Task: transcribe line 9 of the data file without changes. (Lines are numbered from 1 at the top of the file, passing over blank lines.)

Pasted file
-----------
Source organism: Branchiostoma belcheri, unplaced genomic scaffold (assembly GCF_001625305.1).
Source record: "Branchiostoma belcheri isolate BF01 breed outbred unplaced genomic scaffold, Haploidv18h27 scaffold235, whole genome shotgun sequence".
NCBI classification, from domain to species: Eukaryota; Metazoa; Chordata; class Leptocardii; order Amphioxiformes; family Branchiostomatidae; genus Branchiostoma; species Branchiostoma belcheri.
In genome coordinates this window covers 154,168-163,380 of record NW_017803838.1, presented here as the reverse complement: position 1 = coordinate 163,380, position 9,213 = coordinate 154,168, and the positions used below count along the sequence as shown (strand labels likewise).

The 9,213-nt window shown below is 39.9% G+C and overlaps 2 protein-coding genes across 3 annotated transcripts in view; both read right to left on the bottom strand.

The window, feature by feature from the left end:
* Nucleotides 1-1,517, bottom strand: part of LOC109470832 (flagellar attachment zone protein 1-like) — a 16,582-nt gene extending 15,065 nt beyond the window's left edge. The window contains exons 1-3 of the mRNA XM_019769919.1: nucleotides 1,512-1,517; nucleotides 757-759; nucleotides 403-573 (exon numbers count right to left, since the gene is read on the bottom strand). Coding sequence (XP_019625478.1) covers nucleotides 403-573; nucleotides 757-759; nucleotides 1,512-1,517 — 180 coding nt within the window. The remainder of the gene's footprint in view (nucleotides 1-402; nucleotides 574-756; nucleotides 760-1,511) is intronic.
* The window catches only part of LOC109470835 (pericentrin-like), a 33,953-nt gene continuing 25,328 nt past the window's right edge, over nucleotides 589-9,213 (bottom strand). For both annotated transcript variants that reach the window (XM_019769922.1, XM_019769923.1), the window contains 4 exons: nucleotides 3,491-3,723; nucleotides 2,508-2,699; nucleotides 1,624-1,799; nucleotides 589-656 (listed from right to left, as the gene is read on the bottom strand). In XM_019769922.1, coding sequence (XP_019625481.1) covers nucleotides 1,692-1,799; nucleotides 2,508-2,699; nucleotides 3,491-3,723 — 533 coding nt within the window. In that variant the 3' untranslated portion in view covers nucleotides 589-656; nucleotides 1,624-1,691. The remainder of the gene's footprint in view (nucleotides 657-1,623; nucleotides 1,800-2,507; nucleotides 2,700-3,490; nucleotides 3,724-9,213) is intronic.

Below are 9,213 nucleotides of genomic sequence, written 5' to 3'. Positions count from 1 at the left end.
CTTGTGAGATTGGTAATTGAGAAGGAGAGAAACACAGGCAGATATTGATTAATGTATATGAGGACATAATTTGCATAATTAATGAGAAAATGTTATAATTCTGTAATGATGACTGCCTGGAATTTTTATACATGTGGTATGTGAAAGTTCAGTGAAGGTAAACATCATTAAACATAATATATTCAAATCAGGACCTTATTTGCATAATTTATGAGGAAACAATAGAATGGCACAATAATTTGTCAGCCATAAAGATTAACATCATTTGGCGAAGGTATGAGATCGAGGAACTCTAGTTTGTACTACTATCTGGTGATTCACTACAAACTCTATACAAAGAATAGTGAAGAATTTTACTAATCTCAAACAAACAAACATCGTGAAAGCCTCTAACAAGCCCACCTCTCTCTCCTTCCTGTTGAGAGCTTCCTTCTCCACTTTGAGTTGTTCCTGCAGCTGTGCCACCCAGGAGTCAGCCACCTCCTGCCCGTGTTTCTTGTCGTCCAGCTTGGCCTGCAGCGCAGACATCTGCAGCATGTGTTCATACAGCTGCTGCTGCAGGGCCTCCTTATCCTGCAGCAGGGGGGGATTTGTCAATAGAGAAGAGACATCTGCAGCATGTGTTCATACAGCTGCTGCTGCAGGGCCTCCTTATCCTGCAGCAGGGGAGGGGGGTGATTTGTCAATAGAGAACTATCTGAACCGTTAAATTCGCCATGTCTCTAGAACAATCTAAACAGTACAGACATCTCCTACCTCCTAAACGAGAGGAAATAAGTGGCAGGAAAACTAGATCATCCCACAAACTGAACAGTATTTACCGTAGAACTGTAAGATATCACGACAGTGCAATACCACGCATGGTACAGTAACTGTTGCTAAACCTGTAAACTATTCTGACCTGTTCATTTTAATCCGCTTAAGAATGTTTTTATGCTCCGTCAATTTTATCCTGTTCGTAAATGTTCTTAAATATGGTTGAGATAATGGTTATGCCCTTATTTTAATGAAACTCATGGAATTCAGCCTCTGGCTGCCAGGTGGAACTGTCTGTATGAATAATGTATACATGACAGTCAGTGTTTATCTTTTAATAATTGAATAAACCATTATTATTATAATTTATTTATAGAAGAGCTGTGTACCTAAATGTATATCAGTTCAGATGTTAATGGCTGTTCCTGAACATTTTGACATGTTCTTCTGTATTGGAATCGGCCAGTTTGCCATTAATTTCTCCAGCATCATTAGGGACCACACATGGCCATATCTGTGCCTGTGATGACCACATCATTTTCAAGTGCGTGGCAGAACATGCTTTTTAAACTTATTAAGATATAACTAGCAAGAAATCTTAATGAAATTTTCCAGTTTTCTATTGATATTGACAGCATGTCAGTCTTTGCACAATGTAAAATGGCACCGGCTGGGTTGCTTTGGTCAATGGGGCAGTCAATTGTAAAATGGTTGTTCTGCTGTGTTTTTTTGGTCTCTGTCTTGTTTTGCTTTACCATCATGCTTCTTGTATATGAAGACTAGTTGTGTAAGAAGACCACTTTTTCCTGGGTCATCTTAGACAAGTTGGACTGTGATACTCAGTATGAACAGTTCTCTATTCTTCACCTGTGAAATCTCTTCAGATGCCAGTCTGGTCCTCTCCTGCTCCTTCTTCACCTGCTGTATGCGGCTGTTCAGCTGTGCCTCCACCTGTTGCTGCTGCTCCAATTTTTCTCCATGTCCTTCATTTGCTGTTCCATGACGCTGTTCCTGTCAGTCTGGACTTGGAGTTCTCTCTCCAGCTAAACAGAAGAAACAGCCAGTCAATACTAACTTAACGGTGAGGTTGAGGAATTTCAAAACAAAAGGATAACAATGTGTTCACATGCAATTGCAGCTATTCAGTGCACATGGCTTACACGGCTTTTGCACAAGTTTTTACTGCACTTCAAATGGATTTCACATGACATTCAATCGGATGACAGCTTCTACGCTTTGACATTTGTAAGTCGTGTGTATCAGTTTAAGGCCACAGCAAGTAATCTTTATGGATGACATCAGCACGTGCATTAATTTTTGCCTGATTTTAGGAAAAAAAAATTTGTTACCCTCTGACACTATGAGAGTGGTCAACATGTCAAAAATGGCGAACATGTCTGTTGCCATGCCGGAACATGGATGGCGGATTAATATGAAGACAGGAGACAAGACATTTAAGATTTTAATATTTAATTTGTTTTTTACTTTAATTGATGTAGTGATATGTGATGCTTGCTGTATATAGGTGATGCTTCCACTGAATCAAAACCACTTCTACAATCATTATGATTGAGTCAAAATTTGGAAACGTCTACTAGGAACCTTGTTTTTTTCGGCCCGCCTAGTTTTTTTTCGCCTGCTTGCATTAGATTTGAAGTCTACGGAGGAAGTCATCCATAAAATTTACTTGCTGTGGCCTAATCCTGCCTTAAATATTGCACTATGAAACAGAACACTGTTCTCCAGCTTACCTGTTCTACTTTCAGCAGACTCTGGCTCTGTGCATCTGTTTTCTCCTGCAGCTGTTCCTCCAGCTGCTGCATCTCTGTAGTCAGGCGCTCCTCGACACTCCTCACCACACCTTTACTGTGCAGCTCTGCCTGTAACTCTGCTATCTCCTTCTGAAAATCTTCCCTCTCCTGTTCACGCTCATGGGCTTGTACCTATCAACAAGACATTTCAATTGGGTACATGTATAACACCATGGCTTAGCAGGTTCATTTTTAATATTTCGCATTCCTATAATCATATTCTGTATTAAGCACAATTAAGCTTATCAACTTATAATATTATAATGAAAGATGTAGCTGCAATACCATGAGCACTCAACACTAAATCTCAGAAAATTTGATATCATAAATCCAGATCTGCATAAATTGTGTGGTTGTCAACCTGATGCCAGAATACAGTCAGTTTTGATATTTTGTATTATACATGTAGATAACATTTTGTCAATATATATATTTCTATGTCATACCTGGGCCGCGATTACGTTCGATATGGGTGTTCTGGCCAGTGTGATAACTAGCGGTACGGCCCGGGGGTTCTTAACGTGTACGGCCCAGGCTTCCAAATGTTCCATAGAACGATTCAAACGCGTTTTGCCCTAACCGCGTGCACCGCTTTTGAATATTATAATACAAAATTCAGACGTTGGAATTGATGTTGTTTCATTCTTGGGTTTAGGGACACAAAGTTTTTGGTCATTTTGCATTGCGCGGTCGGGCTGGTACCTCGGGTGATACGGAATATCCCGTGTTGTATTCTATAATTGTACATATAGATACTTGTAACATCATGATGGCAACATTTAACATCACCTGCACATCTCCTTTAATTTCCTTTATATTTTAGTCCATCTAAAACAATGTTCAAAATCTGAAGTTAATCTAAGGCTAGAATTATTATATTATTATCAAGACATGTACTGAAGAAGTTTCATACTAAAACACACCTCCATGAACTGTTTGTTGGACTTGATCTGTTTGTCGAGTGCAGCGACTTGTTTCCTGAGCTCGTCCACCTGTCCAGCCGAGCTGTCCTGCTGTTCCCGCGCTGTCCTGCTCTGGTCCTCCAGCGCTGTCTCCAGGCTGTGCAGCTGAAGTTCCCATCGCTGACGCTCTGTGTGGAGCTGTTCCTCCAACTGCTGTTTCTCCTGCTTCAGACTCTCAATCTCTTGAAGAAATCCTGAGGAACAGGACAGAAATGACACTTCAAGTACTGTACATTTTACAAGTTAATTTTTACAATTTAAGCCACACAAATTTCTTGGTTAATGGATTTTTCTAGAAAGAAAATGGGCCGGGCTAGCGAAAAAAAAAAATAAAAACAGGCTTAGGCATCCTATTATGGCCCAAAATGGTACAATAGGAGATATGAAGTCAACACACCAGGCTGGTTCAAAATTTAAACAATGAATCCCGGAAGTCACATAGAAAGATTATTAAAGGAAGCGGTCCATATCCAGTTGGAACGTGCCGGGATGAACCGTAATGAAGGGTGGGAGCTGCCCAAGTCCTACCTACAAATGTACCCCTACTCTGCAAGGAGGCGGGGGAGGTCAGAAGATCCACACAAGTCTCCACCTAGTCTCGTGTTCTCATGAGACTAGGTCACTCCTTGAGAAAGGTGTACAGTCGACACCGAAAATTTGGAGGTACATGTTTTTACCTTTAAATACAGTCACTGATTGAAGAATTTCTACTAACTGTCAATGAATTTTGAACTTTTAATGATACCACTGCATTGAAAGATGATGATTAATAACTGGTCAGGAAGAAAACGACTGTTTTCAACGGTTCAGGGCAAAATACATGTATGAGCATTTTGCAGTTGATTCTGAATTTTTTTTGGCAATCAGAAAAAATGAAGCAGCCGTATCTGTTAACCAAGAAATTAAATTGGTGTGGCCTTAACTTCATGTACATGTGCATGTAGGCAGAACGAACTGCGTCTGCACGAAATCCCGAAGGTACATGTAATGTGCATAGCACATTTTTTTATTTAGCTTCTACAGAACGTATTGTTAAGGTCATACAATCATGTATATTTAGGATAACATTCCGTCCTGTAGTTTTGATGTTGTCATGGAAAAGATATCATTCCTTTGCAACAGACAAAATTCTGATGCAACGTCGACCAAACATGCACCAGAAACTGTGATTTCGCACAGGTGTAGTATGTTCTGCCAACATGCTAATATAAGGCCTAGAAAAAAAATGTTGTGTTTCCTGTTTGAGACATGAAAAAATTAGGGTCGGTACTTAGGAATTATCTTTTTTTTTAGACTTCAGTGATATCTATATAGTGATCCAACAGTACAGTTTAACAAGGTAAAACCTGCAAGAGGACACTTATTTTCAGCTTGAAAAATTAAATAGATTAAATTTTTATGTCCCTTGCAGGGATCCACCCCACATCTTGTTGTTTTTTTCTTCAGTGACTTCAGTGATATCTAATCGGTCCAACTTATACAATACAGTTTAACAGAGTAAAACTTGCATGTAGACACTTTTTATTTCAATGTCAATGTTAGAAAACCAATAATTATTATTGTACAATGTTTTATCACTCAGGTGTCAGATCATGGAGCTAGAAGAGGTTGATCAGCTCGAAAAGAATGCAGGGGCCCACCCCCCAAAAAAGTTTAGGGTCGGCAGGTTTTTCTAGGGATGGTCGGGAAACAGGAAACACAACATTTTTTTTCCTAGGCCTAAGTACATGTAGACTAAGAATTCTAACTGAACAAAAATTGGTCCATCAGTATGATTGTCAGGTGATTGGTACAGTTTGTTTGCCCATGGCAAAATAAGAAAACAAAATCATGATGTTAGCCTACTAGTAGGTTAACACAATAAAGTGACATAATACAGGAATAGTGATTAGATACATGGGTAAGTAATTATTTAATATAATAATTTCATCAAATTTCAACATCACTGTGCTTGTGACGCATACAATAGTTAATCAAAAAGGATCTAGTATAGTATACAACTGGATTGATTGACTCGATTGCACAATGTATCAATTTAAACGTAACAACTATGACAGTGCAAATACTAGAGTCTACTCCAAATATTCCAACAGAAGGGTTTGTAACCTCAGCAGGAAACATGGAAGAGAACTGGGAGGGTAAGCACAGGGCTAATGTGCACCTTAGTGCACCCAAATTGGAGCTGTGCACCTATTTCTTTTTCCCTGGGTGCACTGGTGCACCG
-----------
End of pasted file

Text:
Below are 9,213 nucleotides of genomic sequence, written 5' to 3'. Positions count from 1 at the left end.